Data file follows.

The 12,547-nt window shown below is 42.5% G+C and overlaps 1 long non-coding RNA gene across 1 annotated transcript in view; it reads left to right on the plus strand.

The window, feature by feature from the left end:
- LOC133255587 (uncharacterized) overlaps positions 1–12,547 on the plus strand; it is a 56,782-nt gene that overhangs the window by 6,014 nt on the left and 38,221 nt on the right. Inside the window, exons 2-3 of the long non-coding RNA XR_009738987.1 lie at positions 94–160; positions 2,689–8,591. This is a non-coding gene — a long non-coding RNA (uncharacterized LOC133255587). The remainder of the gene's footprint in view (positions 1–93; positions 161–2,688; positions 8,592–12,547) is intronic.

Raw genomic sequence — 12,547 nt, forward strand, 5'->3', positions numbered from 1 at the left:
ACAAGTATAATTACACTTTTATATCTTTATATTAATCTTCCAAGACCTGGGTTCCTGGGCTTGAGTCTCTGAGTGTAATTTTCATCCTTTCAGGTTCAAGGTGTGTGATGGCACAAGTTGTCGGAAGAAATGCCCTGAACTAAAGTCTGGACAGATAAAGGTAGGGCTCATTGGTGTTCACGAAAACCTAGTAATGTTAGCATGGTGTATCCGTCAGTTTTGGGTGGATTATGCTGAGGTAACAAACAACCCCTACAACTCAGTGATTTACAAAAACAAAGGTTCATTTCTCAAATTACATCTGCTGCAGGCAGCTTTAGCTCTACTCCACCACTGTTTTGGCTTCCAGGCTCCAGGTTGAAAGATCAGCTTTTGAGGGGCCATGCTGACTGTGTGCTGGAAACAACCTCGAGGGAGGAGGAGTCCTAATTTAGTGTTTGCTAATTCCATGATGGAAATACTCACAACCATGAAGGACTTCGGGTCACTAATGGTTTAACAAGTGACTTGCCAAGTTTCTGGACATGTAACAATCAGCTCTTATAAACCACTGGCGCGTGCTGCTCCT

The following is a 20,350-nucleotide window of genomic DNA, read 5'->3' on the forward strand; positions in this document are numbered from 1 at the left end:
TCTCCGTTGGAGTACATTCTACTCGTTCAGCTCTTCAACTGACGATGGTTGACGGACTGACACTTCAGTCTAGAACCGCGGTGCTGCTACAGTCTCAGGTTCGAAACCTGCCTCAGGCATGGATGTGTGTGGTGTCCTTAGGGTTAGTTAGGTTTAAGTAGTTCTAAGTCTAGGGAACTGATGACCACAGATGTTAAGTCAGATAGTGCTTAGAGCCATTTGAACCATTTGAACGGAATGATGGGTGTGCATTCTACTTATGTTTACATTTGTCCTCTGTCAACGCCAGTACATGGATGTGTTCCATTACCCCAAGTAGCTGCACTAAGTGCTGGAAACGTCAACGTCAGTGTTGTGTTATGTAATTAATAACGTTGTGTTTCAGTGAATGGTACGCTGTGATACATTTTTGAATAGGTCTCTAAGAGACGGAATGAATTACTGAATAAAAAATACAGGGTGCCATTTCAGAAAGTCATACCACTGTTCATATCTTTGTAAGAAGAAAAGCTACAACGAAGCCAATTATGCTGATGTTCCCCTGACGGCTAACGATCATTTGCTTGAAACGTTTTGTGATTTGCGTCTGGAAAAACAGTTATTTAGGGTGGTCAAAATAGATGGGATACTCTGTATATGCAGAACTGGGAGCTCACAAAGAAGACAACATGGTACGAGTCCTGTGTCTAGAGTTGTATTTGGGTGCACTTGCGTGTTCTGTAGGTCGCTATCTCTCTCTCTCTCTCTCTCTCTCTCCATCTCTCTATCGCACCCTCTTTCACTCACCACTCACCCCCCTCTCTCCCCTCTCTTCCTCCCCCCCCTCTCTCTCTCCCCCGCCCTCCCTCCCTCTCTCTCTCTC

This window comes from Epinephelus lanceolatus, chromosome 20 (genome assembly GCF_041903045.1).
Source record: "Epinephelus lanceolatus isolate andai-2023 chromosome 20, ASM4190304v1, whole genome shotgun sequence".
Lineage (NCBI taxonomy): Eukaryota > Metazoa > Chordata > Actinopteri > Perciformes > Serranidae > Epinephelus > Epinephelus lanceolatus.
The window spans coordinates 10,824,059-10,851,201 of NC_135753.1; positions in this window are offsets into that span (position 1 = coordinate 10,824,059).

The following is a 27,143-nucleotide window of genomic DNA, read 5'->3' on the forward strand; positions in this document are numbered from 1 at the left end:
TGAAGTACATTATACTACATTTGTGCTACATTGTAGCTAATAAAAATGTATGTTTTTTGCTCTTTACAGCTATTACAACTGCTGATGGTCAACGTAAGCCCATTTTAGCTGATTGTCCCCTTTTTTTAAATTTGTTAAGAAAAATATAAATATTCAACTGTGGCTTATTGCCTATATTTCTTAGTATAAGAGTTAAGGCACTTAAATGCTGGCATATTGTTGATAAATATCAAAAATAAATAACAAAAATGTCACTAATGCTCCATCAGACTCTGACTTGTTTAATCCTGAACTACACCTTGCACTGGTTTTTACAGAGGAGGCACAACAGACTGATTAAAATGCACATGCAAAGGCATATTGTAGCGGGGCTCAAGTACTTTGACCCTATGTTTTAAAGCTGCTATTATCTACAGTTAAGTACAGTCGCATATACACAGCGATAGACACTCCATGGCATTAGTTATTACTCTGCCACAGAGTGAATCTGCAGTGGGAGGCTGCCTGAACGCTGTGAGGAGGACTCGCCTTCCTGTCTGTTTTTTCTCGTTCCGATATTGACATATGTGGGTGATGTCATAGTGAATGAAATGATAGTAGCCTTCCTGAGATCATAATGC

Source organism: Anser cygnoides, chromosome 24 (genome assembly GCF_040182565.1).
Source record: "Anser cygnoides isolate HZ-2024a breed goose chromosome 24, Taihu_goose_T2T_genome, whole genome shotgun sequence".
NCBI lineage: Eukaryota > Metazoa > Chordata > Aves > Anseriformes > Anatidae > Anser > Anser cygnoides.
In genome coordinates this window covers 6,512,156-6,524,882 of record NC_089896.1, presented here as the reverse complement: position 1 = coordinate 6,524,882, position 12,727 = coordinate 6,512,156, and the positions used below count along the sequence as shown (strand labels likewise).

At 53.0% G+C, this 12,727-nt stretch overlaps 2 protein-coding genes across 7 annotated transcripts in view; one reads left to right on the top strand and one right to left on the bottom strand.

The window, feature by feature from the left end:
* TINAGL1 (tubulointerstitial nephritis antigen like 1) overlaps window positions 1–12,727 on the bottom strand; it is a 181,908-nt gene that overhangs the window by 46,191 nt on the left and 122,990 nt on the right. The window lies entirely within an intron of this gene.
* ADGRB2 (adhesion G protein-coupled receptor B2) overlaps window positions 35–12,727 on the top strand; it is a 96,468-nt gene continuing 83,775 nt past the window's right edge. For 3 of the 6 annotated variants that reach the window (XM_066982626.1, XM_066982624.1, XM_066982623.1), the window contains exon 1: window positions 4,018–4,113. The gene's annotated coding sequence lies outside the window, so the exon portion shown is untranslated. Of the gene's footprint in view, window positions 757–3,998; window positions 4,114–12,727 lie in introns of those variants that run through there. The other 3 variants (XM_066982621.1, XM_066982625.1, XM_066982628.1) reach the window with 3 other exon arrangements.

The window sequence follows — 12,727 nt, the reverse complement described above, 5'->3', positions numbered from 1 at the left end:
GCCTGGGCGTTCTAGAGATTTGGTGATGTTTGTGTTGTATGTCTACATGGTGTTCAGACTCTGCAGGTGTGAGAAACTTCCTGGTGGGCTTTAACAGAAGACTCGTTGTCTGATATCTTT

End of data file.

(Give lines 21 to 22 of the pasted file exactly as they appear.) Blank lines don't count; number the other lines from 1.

* ADGRB2 (adhesion G protein-coupled receptor B2) overlaps window positions 35–12,727 on the top strand; it is a 96,468-nt gene continuing 83,775 nt past the window's right edge. For 3 of the 6 annotated variants that reach the window (XM_066982626.1, XM_066982624.1, XM_066982623.1), the window contains exon 1: window positions 4,018–4,113. The gene's annotated coding sequence lies outside the window, so the exon portion shown is untranslated. Of the gene's footprint in view, window positions 757–3,998; window positions 4,114–12,727 lie in introns of those variants that run through there. The other 3 variants (XM_066982621.1, XM_066982625.1, XM_066982628.1) reach the window with 3 other exon arrangements.

The window sequence follows — 12,727 nt, the reverse complement described above, 5'->3', positions numbered from 1 at the left end: